The Seal of Adam

[Audioblog 4:32]

And this serves to tell of the greatness of the Holy One, Blessed be He, as when a person stamps several coins with one seal, they are all similar to each other. But the supreme King of kings, the Holy One, Blessed be He, stamped all people with the seal of Adam the first man, as all of them are his offspring, and not one of them is similar to another. Therefore, since all humanity descends from one person, each and every person is obligated to say: The world was created for me, as one person can be the source of all humanity, and recognize the significance of his actions.

-Sanhedrin 37a
From The William Davidson Talmud

Last night, as I lay down to go to sleep, my wife asked me what I was thinking about turning 31. I told her what I said when I turned 30. It’s something I’ve said a few times throughout this year. I told her that I felt like a loser. I am, in fact, unaccomplished in several areas. They say it is best to make plans that you can easily attain, in order to establish and maintain a forward progression. I have been struggling to move forward on various projects for the last couple of years.

This is all true. If you attempt to comfort me about my continued failure on these things that I long to accomplish, I will appreciate it, but sheepishly sidestep the comfort you offer. Believe me, this is an issue with who I am, not you. You are doing the right thing and that is noble of you. Thank you.

One area I proudly proclaim that I excel at in life is: listening to the council of my wife. She tried to assuage my sense of failure and reminded me of all the good things I have been doing. She complimented me on how serious I am taking my job. She congratulated me on continuing to take my health seriously, with eating better and getting to the gym more consistently. She told me that I am doing very well as a husband and father. At the risk of sounding boastful, this too is all true.

I knowingly sideline the things I’m passionate about pursuing on my own, for the sake of providing for my family and being there for them. One of my greatest struggles, is that I feel selfish for wanting the things I want. There is never enough time in a day. I need to sleep, to work, to eat, to study and pray. On top of all that, I have to be there for the people at home. These people make my life worth living. They enrich it, but they are not my sole source of enrichment.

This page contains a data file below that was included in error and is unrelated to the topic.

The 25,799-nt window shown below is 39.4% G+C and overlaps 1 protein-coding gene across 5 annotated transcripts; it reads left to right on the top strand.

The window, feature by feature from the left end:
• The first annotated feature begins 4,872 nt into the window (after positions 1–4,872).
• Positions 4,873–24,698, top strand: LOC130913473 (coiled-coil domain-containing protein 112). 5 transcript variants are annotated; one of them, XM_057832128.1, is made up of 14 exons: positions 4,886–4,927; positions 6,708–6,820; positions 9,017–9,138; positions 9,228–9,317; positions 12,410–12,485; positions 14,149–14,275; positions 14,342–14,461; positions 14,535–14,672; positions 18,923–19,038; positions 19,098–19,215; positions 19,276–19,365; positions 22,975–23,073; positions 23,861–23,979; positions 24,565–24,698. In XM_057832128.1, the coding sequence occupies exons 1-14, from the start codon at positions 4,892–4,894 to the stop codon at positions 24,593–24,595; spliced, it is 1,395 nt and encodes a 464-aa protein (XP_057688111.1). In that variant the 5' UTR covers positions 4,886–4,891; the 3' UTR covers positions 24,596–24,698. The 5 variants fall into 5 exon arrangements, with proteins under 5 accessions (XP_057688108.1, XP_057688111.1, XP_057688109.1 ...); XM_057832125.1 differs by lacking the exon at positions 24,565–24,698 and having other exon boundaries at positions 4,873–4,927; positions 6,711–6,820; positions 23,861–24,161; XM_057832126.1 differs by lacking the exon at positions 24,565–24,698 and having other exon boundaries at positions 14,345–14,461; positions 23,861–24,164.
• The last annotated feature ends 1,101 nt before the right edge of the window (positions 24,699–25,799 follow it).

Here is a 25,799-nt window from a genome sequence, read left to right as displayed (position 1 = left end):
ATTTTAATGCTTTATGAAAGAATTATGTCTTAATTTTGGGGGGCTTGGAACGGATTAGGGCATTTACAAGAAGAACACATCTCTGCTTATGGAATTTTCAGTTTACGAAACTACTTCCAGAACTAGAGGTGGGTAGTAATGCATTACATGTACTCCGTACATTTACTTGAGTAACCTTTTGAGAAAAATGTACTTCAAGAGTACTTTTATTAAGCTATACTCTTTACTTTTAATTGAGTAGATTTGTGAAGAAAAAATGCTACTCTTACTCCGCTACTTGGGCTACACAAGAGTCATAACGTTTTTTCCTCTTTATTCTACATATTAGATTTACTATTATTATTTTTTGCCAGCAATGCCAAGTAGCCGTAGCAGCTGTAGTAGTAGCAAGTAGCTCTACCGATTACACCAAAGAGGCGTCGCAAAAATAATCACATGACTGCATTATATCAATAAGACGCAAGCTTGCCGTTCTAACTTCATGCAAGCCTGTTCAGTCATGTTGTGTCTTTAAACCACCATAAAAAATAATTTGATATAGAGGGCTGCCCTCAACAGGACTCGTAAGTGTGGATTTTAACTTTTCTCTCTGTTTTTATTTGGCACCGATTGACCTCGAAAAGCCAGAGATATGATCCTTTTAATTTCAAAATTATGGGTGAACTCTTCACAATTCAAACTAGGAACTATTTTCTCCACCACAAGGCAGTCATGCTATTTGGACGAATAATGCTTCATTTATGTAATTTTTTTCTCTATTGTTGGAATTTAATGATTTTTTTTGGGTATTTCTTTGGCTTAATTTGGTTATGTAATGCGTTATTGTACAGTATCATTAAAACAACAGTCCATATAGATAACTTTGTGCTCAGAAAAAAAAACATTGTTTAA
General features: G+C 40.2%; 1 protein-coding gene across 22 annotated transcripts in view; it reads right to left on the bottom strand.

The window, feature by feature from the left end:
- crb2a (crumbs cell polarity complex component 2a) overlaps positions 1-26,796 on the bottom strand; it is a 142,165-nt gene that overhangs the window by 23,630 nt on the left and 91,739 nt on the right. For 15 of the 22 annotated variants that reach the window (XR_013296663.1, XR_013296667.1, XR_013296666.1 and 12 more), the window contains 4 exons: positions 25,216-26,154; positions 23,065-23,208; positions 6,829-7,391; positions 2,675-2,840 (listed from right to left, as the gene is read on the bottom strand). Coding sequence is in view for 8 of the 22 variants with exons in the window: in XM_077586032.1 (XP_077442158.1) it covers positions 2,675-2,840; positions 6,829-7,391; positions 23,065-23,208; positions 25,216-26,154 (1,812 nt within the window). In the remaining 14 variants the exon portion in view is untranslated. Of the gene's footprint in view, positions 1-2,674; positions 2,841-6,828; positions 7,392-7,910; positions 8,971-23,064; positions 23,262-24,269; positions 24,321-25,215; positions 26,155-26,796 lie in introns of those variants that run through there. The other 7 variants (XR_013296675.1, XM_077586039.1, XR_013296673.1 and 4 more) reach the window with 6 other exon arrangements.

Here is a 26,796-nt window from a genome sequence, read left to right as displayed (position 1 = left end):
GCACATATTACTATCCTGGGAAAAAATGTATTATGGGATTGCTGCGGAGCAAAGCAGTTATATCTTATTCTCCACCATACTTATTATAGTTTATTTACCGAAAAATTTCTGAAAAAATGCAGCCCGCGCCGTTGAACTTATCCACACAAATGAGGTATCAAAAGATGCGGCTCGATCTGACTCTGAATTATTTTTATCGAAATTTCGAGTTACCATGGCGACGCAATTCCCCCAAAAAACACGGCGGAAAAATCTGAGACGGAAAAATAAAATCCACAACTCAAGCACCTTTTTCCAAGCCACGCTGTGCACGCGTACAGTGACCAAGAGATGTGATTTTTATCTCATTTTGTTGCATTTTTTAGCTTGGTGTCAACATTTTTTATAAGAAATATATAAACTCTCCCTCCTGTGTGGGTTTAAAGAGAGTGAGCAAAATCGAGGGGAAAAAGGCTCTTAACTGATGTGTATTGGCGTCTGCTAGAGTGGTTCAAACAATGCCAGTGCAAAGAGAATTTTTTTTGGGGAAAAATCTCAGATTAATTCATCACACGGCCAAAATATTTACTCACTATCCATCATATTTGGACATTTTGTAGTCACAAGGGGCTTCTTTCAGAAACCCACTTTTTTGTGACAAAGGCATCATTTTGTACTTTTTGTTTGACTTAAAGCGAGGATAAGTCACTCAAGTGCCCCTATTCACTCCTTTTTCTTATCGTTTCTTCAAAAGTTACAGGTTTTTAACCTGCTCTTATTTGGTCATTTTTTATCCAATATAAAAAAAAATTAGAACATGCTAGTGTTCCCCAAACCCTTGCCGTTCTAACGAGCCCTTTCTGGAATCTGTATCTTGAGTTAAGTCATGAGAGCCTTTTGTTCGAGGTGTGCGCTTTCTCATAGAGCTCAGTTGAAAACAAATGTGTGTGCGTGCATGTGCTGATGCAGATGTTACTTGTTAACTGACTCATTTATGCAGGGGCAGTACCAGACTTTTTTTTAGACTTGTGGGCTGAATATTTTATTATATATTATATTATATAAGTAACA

I mentioned all this to someone this morning and they responded with a simple admonition: I have to find the balance. They are so right. I know this. I have known this for some time.  I would like to claim that these words were an epiphany to me, that hearing them today in just the right context changed everything for me, but that’s not how it works. Over the course of this next year, I will have to put in the work to find and maintain that balance. I feared I would never consistently study the Bible like I do now. I never would have guessed that I would consistently go to the gym like I do now. I feared that I would never be the patient and loving father my children deserve to have.

All those victories have come at the cost of much effort, much failure and rising up from those failures again and again. I think what I might need most this year, is to learn how to come to terms with my failures. I am very much interested in owning my failures and mistakes right now, but I don’t think I do it in the healthiest way. I used to see myself as a failure, as opposed to seeing my actions as leading to failure. I think I need to learn to see my failures as an incident, and not wholly a reflection of my character, as my true self. I am after all a son of Adam.

Adam fell and yet God loved him, as He loves me. Adam is gone, but I’m still here. And what will I do with the days I have yet to live? I pray I will merit to serve my Creator, love my family, provide for our needs and enjoy the work that fills me with joy all the more this year.

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